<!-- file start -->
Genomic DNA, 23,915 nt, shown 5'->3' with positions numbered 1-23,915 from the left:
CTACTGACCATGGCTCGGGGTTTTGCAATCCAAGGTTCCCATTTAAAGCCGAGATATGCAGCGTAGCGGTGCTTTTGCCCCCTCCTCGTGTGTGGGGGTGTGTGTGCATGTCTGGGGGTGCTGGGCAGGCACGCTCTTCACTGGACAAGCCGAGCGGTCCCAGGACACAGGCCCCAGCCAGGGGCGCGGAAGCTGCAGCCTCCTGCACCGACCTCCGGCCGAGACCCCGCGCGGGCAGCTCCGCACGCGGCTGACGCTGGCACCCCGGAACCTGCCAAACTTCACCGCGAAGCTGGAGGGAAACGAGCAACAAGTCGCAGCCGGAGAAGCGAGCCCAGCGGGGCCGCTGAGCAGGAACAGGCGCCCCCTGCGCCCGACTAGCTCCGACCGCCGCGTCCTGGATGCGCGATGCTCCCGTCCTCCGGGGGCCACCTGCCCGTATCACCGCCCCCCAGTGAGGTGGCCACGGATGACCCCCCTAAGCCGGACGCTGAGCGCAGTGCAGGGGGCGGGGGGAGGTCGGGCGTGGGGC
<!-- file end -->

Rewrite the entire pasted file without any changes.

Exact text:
Genomic DNA, 23,915 nt, shown 5'->3' with positions numbered 1-23,915 from the left:
CTACTGACCATGGCTCGGGGTTTTGCAATCCAAGGTTCCCATTTAAAGCCGAGATATGCAGCGTAGCGGTGCTTTTGCCCCCTCCTCGTGTGTGGGGGTGTGTGTGCATGTCTGGGGGTGCTGGGCAGGCACGCTCTTCACTGGACAAGCCGAGCGGTCCCAGGACACAGGCCCCAGCCAGGGGCGCGGAAGCTGCAGCCTCCTGCACCGACCTCCGGCCGAGACCCCGCGCGGGCAGCTCCGCACGCGGCTGACGCTGGCACCCCGGAACCTGCCAAACTTCACCGCGAAGCTGGAGGGAAACGAGCAACAAGTCGCAGCCGGAGAAGCGAGCCCAGCGGGGCCGCTGAGCAGGAACAGGCGCCCCCTGCGCCCGACTAGCTCCGACCGCCGCGTCCTGGATGCGCGATGCTCCCGTCCTCCGGGGGCCACCTGCCCGTATCACCGCCCCCCAGTGAGGTGGCCACGGATGACCCCCCTAAGCCGGACGCTGAGCGCAGTGCAGGGGGCGGGGGGAGGTCGGGCGTGGGGC